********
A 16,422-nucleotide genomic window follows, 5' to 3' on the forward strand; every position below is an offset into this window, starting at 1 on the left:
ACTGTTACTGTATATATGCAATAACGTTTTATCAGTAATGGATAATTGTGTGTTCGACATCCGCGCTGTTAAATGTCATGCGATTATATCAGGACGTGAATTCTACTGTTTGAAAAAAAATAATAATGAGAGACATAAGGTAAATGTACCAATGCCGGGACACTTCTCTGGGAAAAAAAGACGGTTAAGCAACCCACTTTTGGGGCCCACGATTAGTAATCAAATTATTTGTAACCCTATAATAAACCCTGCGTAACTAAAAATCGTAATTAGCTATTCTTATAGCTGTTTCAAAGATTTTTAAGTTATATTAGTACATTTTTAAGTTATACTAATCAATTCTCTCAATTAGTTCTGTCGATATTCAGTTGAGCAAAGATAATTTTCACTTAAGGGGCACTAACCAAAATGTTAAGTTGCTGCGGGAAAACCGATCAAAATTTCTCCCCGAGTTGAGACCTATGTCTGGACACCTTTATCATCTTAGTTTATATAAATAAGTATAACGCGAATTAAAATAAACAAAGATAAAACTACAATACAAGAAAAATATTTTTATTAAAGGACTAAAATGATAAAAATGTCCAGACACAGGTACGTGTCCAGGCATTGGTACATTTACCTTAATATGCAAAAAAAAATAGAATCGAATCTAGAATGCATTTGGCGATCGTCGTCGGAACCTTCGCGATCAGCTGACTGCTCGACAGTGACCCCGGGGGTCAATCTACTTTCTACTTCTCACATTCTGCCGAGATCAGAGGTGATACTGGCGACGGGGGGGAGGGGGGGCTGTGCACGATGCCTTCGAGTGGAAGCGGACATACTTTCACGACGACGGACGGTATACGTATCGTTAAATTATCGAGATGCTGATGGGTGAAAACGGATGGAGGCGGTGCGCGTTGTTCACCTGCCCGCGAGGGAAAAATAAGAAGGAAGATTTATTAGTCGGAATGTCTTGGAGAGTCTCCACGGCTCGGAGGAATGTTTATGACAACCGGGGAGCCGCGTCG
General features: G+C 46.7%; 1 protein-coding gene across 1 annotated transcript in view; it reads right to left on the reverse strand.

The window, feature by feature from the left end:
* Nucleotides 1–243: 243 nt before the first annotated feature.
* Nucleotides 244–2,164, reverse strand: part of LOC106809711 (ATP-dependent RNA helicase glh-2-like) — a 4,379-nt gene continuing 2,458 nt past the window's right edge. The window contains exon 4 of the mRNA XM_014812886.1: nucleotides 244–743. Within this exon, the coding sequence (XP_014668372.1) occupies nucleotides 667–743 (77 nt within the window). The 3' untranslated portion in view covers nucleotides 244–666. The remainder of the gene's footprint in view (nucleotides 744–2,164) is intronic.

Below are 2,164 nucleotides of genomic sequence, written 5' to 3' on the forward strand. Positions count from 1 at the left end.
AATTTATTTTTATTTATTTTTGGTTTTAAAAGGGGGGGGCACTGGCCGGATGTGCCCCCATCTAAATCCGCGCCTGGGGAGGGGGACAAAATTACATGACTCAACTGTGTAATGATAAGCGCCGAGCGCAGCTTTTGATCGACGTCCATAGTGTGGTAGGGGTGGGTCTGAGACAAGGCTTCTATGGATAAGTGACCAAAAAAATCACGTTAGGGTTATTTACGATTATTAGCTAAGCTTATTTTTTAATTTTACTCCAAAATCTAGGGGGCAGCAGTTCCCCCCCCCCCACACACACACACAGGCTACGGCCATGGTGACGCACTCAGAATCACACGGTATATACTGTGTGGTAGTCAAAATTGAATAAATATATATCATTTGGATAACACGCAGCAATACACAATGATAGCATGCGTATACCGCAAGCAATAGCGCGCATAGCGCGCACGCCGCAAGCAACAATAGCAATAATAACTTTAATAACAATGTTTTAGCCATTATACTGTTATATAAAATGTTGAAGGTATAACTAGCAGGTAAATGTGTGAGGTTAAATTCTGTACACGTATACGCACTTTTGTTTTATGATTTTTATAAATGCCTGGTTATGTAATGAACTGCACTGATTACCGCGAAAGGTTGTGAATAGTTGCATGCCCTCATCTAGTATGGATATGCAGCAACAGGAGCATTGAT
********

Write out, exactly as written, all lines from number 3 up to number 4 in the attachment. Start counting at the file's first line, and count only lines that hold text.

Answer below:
General features: G+C 46.7%; 1 protein-coding gene across 1 annotated transcript in view; it reads right to left on the reverse strand.

The window, feature by feature from the left end: